The Constitution and Marijuana
...by Ed Denson
For years people have asked me what the constitution has to do with marijuana. Last month I had to give a presentation at the Environmental Law Conference and much of it had to do with that topic. Here's some of it. By the way , I'm not a lawyer yet and this is not legal advice.|
Marijuana has several aspects. Its easier to follow things if we talk about 4 of them: hemp, ganja, medical marijuana and pot.
By hemp I mean cannabis grown for its non-psychoactive properties. Bird seed, hemp cloth, that sort of thing. The constitutional issues around hemp were well set out in Harrelson v Kentucky not long ago. Harrelson (or his lawyer) said they were arbitrary and overbroad laws. The idea is that even if the government can outlaw psychoactive use of marijuana it should not outlaw non-psychoactive use just because it is too lazy to tell the difference.
Like many constitutional legal problems the decision here is a balancing act. What's balanced is: How important is the outlawed "legal" conduct vs. how important the government's reason for outlawing it is, and how much trouble it would be to write the law right in the first place.
Harrelson won his case. That's partly because Kentucky, which is a major marijuana growing area, not only joined the other states in outlawing cultivation; they even outlawed possession of hemp in any form - like the shirt I am wearing as I type this. Harrelson is a hemp merchant when he is not a movie star. He said it was not only a major imposition on his rights to not let him grow hemp, but it was worse yet not to let him sell it.
The government responded that pot is very bad, and hemp growing would make enforcing the law against psychoactive pot almost impossible. Harrelson got an expert to say it was easy to tell hemp from pot and impossible to hide pot among the hemp plants, therefore the cops would have no trouble in enforcing the anti-pot laws. He said that hemp is best made from low THC cannabis which is no good as pot. Hemp cannabis is visually different, raised differently (grown close together for stalks rather than far apart for buds), and any attempt to grow high THC plants around the low THC hemp would result in cross pollination and make the pot useless.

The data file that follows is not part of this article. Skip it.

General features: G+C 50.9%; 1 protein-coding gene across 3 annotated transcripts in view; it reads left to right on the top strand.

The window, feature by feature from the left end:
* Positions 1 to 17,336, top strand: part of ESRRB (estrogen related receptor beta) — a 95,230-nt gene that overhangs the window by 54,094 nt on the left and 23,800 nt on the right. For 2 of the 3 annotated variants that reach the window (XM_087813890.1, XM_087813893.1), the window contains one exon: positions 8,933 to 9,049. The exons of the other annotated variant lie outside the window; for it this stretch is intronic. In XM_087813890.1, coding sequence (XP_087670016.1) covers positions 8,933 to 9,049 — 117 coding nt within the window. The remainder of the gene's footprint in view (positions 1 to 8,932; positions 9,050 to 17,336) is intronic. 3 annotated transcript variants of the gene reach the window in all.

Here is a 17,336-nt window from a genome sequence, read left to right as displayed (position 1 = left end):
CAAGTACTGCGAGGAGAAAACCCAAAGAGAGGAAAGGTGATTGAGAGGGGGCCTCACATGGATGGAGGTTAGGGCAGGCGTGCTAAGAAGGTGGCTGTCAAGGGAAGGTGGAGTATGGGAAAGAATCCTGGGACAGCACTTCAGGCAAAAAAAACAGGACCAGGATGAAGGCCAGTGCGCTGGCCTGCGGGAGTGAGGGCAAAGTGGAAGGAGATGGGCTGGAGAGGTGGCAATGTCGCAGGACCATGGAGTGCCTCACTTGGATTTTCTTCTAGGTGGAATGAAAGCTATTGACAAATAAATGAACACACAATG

The judge found that the Kentucky law was arbitrary and overbroad. Although Kentucky's law was an especially stupid one, there is no reason that such constitutional arguments could not prevail elsewhere.
Hemp cultivation is well on its way to being legal, but not because of courts. The definition of marijuana is being changed in the legislatures to exclude hemp.
I am referring to the religious use of cannabis as use of ganja, in this article. Your right to use ganja and stronger psychedelics religiously probablly finds its legal expression strongest under the Religious Freedom Restoration Act (RFRA) of 1993. The constitutional question here involves so-called laws of general applicability. The question is: when a law passed for some reason not related to making problems for religion, does in fact make problems for religion, what changes: the religious person, or the law? If that sounds abstract let's talk about a good example involving free expression.
Indiana passed a law forbidding public nudity. Some exotic dancers in a private club were arrested and sued. They said nude dancing was expressive and therefore constitutionally protected. The Supreme Court said that it would not like it if a law were passed saying you cannot express yourself by dancing nude; but this law was just a general law about public nudity that was not aimed at the dancers and their form of expression. So tough luck for them. They would have to give up that last square inch of expression and keep slightly clothed because Indiana's interest in protecting the public morality was very important and the dancers interest in that last square inch was not.